The Aryzon augmented reality (AR) headset began life as a Kickstarter project earlier this year that aimed to provide an accessible, low-cost AR device to spread awareness of the technology. The Kickstarter campaign massively exceeded its stated goal, and has now begun to be utilised for educational use, such as at the Thermen Museum in the Netherlands.
Aryzon have revealed that the Aryzon AR headset will be used as part of an exhibit at the Thermen Museum in Heerlen, The Netherlands that will allow visitors to experience Roman history by using the headset to see AR recreations of ancient Roman bathhouses that are currently under excavation.
The Thermen Museum in the Netherlands is built around the remains of a Roman bathhouse, one of the best-preserved examples of such a building in the Netherlands. The museum also features a collection of ancient Roman objects from when Heerlen was the Roman colony of Cariovallum. The Aryzon headset will feature as part of the ALIUNDE event, a visual experiment that lets visitors see what life was like for the Romans as they visited the bathhouse.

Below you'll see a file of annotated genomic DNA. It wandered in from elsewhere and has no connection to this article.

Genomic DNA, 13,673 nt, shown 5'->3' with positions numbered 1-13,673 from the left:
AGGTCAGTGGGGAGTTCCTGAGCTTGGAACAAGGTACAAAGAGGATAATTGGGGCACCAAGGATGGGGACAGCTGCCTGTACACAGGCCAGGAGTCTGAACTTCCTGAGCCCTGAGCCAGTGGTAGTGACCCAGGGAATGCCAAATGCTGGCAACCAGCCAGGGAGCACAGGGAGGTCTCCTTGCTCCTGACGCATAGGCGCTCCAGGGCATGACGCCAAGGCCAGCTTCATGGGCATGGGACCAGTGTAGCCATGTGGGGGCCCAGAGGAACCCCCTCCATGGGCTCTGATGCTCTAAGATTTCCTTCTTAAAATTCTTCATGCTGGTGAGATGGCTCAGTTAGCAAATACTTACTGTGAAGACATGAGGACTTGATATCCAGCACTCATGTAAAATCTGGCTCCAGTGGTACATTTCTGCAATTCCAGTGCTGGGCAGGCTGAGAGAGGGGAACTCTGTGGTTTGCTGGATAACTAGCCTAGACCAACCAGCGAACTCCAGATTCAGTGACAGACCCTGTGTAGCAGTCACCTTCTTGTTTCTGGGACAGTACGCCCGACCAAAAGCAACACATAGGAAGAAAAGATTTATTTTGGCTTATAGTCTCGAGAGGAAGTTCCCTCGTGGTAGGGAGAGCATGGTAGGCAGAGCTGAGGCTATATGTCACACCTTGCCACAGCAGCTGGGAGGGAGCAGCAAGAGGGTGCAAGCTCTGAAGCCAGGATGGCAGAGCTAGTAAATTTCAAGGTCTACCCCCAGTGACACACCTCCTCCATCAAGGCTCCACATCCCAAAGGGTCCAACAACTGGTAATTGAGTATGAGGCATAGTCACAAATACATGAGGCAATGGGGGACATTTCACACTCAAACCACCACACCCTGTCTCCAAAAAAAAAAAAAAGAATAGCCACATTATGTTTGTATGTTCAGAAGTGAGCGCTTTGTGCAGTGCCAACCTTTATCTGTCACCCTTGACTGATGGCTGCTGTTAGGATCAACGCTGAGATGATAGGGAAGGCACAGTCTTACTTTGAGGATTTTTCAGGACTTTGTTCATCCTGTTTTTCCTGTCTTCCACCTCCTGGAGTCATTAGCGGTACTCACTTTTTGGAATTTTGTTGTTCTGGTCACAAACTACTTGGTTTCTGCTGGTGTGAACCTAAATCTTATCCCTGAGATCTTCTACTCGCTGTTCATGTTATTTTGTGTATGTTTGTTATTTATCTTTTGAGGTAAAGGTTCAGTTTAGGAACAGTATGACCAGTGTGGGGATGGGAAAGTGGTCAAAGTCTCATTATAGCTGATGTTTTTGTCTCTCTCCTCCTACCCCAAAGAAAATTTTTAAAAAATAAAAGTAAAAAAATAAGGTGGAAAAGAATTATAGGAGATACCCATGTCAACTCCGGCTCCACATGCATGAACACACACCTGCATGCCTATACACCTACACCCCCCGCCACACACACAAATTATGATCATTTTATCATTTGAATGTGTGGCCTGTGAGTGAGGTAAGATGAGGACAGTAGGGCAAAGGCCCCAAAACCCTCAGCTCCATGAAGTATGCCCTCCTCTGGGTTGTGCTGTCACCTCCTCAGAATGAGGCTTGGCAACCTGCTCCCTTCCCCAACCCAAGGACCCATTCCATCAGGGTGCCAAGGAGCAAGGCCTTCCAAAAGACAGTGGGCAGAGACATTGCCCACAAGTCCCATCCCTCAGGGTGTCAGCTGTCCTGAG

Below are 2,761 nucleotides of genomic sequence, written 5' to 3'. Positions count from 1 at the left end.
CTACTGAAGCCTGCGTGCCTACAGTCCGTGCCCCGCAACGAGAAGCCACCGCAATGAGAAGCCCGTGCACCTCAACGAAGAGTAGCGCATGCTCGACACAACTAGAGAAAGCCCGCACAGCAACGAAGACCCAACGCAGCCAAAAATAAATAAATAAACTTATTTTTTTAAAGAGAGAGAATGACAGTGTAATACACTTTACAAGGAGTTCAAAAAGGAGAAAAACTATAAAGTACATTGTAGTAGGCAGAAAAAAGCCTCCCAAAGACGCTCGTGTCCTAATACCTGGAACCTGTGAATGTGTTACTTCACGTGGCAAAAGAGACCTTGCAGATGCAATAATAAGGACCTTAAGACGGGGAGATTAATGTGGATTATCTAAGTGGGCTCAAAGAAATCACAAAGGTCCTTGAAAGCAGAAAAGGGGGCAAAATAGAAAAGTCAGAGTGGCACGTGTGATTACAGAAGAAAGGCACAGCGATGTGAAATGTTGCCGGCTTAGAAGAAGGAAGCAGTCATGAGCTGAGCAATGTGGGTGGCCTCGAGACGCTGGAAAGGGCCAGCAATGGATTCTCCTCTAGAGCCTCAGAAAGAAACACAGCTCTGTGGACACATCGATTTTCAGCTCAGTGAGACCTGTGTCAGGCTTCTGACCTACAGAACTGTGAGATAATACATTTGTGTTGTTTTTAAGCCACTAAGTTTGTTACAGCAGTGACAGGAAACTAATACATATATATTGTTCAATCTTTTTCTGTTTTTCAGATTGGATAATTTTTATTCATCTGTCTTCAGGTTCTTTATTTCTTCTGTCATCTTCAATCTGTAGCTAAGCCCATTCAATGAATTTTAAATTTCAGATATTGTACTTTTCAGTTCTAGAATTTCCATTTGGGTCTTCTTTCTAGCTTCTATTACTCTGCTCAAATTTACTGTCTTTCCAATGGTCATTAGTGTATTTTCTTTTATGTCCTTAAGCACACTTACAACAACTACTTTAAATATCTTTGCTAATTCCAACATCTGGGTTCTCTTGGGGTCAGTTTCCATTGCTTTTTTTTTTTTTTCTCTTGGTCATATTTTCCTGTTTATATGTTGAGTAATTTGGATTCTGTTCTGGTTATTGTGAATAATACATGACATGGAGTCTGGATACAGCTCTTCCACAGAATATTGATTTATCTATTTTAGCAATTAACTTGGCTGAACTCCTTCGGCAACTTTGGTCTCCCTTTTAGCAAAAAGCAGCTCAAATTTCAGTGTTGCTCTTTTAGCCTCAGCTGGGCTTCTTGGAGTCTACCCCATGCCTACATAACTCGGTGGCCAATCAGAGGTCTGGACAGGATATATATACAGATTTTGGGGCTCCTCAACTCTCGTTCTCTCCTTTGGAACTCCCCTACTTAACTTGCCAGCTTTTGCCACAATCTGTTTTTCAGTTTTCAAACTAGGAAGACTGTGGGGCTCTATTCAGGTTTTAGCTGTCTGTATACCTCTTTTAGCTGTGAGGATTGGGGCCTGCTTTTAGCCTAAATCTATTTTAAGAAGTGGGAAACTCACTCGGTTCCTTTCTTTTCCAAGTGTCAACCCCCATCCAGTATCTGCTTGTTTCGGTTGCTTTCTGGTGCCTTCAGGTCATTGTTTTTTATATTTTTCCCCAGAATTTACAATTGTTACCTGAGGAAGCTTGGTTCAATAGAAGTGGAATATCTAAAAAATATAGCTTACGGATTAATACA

The Aryzon headset uses a set of lenses, cardboard and a smartphone camera to create 3D ‘holograms’ that appear as overlays across the real world, working in a similar fashion to the Microsoft Hololens, though in a much less sophisticated way. The Aryzon headset was concieved as being ‘the Google Cardboard of AR’ – a simple, low-cost and easy available AR solution that could be used to discover the potential of AR in a similar way to how Google Cardboard has raised the profile of VR.
The ALUNDE event is due to take place from 22nd to the 26th August, 2017. Further information can be found at the Thermen Museum website.
VRFocus will bring you further information on AR projects and technology as it becomes available.